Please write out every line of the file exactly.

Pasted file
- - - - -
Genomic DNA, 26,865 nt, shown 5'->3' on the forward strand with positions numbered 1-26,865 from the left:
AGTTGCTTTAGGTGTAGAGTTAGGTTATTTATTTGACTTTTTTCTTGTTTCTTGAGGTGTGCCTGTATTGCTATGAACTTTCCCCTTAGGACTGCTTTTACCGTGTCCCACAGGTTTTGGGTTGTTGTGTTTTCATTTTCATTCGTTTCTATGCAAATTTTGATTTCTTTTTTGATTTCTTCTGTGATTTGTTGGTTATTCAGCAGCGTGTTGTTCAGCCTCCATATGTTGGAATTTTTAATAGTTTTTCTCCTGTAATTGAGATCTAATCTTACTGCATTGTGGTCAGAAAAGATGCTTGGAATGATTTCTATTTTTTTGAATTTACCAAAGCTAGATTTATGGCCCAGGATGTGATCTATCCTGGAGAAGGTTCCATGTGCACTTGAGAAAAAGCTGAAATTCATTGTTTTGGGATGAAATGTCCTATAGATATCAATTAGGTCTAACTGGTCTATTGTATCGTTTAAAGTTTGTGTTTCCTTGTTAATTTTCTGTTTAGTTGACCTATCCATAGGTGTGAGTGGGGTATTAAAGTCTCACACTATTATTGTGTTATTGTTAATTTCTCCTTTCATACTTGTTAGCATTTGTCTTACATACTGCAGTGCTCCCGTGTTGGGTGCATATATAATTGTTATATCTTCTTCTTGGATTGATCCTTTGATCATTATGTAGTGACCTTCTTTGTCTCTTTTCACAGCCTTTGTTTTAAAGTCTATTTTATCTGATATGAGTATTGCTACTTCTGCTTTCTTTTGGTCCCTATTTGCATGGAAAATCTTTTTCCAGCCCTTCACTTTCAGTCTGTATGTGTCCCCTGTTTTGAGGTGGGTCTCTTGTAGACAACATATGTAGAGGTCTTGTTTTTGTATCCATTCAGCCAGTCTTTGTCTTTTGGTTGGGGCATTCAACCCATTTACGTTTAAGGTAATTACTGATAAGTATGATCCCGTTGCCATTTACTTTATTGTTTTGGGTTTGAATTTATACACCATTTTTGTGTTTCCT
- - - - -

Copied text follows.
Genomic DNA, 26,865 nt, shown 5'->3' on the forward strand with positions numbered 1-26,865 from the left:
AGTTGCTTTAGGTGTAGAGTTAGGTTATTTATTTGACTTTTTTCTTGTTTCTTGAGGTGTGCCTGTATTGCTATGAACTTTCCCCTTAGGACTGCTTTTACCGTGTCCCACAGGTTTTGGGTTGTTGTGTTTTCATTTTCATTCGTTTCTATGCAAATTTTGATTTCTTTTTTGATTTCTTCTGTGATTTGTTGGTTATTCAGCAGCGTGTTGTTCAGCCTCCATATGTTGGAATTTTTAATAGTTTTTCTCCTGTAATTGAGATCTAATCTTACTGCATTGTGGTCAGAAAAGATGCTTGGAATGATTTCTATTTTTTTGAATTTACCAAAGCTAGATTTATGGCCCAGGATGTGATCTATCCTGGAGAAGGTTCCATGTGCACTTGAGAAAAAGCTGAAATTCATTGTTTTGGGATGAAATGTCCTATAGATATCAATTAGGTCTAACTGGTCTATTGTATCGTTTAAAGTTTGTGTTTCCTTGTTAATTTTCTGTTTAGTTGACCTATCCATAGGTGTGAGTGGGGTATTAAAGTCTCACACTATTATTGTGTTATTGTTAATTTCTCCTTTCATACTTGTTAGCATTTGTCTTACATACTGCAGTGCTCCCGTGTTGGGTGCATATATAATTGTTATATCTTCTTCTTGGATTGATCCTTTGATCATTATGTAGTGACCTTCTTTGTCTCTTTTCACAGCCTTTGTTTTAAAGTCTATTTTATCTGATATGAGTATTGCTACTTCTGCTTTCTTTTGGTCCCTATTTGCATGGAAAATCTTTTTCCAGCCCTTCACTTTCAGTCTGTATGTGTCCCCTGTTTTGAGGTGGGTCTCTTGTAGACAACATATGTAGAGGTCTTGTTTTTGTATCCATTCAGCCAGTCTTTGTCTTTTGGTTGGGGCATTCAACCCATTTACGTTTAAGGTAATTACTGATAAGTATGATCCCGTTGCCATTTACTTTATTGTTTTGGGTTTGAATTTATACACCATTTTTGTGTTTCCT